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Why are variable rate mortgages so popular in Sweden?

Richard Orange
Richard Orange - [email protected]
Why are variable rate mortgages so popular in Sweden?
A for-sale sign outside apartments in Stockholm. Photo: Janerik Henriksson/TT

For people from countries where fixed-rate mortgages are the norm, it can be surprising to discover that in Sweden they are a rarity.


In the US, about 70 percent of mortgages have their rates fixed for 30 years, with a further 10 percent fixed for 9 years, according to data collected under the Home Mortgage Disclosure Act.

In Sweden, it is almost the completely opposite picture.

Fully 76 percent of new mortgages had variable rates in May 2023, according to data from Statistics Sweden, making both Sweden's households and the broader Swedish economy more sensitive to interest rate hikes. 

Neither Sweden nor the US are alone. While in countries such as Belgium, France, Germany, The Netherlands, and Denmark, as many as 80 percent of mortgages are fixed, variable rate mortgages dominate to a similar extent in countries such as Norway, Finland, the UK and Portugal. 

Part of this is down to the banks, mortgage lenders and government regulations in these various markets, part of it down to the preferences of consumers. 

In Denmark, for instance, banks and mortgage lenders tend to be separate institutions, with the mortgage institutions financing loans through mortgage bonds which are also typically fixed for 10 years or more.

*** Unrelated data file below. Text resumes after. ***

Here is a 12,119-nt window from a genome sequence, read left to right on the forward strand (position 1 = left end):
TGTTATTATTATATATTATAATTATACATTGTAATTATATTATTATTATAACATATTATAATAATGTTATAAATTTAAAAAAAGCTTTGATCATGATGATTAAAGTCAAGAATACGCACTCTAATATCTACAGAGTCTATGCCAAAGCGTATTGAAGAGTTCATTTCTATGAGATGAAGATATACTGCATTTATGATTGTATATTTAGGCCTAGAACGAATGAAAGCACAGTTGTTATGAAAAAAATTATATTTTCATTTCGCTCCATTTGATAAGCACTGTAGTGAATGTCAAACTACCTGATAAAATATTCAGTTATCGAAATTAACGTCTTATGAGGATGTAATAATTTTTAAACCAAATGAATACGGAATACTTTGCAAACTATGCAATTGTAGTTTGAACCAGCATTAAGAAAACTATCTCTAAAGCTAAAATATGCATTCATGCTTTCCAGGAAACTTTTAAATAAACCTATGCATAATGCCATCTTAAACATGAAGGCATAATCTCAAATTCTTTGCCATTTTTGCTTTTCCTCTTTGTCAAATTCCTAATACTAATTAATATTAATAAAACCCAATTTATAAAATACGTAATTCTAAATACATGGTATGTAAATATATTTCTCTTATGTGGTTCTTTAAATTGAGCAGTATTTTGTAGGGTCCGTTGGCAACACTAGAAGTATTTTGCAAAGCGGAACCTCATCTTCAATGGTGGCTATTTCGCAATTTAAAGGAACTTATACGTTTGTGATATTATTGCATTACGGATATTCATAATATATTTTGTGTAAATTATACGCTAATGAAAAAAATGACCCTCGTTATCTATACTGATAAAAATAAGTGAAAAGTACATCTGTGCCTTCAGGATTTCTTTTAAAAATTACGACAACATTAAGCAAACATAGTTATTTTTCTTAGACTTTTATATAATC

In the US, unlike in Sweden, consumers have the right to renegotiate even 10-year fixed rate mortgages and to switch provider without having to pay any significant compensation charges. 


When did Swedes start favouring variable rate mortgages? 

The shift to variable rate mortgages started when Sweden liberalised its mortgage market in the 1990s. 

In the diagram below, from Sweden's Riksbank, you can see how variable rate mortgages (in red) increased from less than ten percent in 1996 to over 40 percent in 2008, while loans fixed for five years or more (yellow), decreased from about 20 percent of loans to only a few percent by 2015. Blue indicates loans fixed for fewer than five years.  

Source: Riksbank

Variable is cheaper long-term

Henrik Braconier, the chief economist at Sweden's Financial Supervisory Authority (FI) told The Local that in many ways Swedish consumers were right to favour variable rate mortgages, as they are better value. 

"In Sweden, the main reason has been that customers have demanded variable-rate mortgages as these are cheaper than fixed-rate ones," he said. "It's generally more expensive to have a fixed-rate mortgage, if you look over longer periods. The reason for that is quite simple: by having a fixed rate mortgage, you are getting insurance against interest rate risk, and you have to pay some sort of premium to the bank."